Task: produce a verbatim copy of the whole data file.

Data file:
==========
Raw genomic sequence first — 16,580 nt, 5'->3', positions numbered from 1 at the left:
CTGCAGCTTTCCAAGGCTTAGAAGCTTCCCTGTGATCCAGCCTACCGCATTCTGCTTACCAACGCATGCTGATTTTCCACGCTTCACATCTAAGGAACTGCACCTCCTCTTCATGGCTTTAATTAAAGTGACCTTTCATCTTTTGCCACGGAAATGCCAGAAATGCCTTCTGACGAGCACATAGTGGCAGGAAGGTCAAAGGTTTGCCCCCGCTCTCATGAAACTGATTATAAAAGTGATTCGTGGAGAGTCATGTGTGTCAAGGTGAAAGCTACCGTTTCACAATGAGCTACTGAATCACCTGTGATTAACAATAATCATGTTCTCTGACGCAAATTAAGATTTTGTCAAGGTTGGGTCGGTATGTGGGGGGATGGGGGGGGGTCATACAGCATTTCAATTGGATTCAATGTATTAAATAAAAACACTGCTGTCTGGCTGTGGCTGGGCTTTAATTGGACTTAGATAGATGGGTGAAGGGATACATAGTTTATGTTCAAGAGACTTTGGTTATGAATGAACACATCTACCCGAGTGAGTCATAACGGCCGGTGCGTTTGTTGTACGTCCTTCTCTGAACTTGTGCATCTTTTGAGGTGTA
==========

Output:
Raw genomic sequence first — 16,580 nt, 5'->3', positions numbered from 1 at the left:
CTGCAGCTTTCCAAGGCTTAGAAGCTTCCCTGTGATCCAGCCTACCGCATTCTGCTTACCAACGCATGCTGATTTTCCACGCTTCACATCTAAGGAACTGCACCTCCTCTTCATGGCTTTAATTAAAGTGACCTTTCATCTTTTGCCACGGAAATGCCAGAAATGCCTTCTGACGAGCACATAGTGGCAGGAAGGTCAAAGGTTTGCCCCCGCTCTCATGAAACTGATTATAAAAGTGATTCGTGGAGAGTCATGTGTGTCAAGGTGAAAGCTACCGTTTCACAATGAGCTACTGAATCACCTGTGATTAACAATAATCATGTTCTCTGACGCAAATTAAGATTTTGTCAAGGTTGGGTCGGTATGTGGGGGGATGGGGGGGGGTCATACAGCATTTCAATTGGATTCAATGTATTAAATAAAAACACTGCTGTCTGGCTGTGGCTGGGCTTTAATTGGACTTAGATAGATGGGTGAAGGGATACATAGTTTATGTTCAAGAGACTTTGGTTATGAATGAACACATCTACCCGAGTGAGTCATAACGGCCGGTGCGTTTGTTGTACGTCCTTCTCTGAACTTGTGCATCTTTTGAGGTGTA